The Haunted Ruins of England
They were great favorites of the Victorians. The Romantic Age poets sighed over them; painters silhouetted them against blazing sunsets. Today, towns plant flower gardens in them, and keep the lawns carefully tended for tourists.
In reality, these romantic ruins were once scenes of a ferocious government attack on a centuries-old way of life. Modern historians agree that King Henry VIII ordered the Dissolution of the Monasteries in 1536 to ruthlessly suppress any political opposition – and grab the Church’s property.
Henry had willing accomplices. While many of his great nobles avoided committing such sacrilege, the King found ample minor nobility eager for the generous percentage of loot promised them.
And so it began. The ‘King’s men’ descended on 850 monasteries, intent on looting the unarmed religious houses that had been the great centers of learning, agriculture and medicine for the English peasantry since time immemorial.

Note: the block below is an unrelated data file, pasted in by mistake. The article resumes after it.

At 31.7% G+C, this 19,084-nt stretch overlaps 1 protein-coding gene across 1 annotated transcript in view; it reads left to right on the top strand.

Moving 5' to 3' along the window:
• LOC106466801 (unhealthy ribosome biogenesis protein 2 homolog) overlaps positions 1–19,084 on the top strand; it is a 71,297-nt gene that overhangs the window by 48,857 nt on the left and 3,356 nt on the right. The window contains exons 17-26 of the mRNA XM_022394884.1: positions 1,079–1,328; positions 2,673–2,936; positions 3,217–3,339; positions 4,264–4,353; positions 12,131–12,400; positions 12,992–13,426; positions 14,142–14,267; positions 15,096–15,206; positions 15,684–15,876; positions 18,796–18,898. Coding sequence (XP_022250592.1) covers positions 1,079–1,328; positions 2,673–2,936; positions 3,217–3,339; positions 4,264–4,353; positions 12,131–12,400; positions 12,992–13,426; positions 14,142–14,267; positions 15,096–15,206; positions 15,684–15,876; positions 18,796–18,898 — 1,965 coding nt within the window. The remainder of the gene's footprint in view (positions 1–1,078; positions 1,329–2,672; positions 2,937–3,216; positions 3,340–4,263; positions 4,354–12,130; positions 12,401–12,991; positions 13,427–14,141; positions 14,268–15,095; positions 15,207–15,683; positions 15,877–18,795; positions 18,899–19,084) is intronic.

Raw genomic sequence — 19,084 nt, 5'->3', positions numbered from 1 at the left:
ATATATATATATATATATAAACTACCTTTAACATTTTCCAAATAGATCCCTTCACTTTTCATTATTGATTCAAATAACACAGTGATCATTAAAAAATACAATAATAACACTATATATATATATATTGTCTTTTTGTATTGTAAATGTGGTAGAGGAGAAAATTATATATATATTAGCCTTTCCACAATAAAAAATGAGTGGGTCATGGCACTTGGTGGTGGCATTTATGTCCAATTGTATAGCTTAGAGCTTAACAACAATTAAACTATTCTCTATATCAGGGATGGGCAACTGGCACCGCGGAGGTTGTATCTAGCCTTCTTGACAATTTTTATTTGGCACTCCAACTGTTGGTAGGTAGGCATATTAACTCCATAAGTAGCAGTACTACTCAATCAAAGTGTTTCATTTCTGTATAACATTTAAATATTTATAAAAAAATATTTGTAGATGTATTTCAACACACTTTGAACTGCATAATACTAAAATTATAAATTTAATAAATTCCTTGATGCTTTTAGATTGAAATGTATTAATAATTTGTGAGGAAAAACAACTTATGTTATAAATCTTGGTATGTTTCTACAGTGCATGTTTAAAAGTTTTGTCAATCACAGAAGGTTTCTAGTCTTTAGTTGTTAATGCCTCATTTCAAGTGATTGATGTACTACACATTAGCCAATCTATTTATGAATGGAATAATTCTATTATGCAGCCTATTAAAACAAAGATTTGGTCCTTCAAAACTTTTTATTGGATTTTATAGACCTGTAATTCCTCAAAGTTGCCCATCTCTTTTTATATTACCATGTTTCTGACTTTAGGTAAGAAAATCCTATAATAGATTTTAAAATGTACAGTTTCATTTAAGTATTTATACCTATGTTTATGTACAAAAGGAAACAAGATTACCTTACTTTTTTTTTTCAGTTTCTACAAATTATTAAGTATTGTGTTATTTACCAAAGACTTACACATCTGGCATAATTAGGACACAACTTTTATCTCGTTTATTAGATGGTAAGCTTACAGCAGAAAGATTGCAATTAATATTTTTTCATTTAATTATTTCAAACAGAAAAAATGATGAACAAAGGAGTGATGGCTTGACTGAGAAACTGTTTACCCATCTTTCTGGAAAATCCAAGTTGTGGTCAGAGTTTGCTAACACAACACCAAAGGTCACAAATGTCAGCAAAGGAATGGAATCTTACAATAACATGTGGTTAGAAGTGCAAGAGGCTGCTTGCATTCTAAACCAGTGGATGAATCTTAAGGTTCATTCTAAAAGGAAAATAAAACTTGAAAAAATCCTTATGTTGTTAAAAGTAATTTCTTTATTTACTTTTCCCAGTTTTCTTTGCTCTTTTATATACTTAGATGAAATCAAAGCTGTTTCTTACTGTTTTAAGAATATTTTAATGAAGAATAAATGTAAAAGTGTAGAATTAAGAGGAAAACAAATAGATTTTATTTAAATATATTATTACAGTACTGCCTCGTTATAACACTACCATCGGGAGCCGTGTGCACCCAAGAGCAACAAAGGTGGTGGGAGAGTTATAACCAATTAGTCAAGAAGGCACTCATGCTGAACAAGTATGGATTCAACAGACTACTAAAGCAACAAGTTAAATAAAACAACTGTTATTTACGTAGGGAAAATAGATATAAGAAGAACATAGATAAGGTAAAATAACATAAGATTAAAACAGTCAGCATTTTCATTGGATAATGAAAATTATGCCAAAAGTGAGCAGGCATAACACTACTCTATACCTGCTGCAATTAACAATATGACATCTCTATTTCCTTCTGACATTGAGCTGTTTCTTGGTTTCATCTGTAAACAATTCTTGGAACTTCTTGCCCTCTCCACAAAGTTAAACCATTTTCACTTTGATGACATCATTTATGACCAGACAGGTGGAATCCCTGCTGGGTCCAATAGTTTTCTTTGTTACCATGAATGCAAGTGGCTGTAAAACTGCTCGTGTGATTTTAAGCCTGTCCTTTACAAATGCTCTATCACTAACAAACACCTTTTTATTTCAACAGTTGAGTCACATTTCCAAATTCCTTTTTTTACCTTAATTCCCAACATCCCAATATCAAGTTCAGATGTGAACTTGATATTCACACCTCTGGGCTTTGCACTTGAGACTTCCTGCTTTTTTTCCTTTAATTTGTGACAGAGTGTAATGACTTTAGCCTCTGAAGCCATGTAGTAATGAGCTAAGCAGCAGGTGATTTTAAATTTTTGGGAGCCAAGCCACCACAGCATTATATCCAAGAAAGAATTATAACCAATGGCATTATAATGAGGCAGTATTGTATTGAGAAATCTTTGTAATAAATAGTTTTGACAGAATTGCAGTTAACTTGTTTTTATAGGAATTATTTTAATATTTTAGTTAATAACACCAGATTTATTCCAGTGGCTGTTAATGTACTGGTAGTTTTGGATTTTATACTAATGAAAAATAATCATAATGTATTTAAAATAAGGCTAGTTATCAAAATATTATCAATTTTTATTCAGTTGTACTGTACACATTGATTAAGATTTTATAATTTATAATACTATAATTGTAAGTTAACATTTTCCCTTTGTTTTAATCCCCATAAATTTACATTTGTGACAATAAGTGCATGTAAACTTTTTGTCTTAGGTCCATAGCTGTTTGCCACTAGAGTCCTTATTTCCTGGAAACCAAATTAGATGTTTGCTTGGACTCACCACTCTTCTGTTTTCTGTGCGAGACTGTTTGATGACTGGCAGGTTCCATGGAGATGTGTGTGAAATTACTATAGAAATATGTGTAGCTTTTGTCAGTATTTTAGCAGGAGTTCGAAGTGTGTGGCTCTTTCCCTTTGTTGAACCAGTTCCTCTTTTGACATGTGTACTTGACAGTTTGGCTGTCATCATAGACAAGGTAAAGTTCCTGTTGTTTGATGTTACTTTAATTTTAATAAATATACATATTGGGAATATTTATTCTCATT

Monks and nuns were evicted, church treasure stolen and the very stones carted away to build the estates of Henry’s supporters. Any resistance was met with vicious cruelty, and many a grave old abbot was hung from the towers of their monastery, then drawn and quartered, disemboweled and forced to watch as their entrails were burnt before their eyes.
In the North, brave nobles and peasants joined forces in the name of the Faith in the ill-fated ‘Pilgrimage of Grace.’ When Henry’s soldiers were victorious, the king was merciless. The head of every religious house involved was executed, and Henry’s troops then took their terrible revenge on the hapless people in what has been called ‘the Harrying of the North.’
But this is not commonly known. In fact, for centuries English schoolchildren have been taught that the monasteries were ‘rich’ and that they kept the peasantry ignorant with their ‘superstitions.’ Only recently have revisionist historians such as Yale’s Eamon Duffy done the careful scholarship that proves this to be a myth, invented by the victors to conceal the true origins of the wealth of England’s upper classes.
Today, these gaunt bones of stone still vault into English skies, stark reminders of the Catholic roots of the English culture. And many a ‘stately home’ bears the name of the religious house it supplanted. Think ‘Downton Abbey.’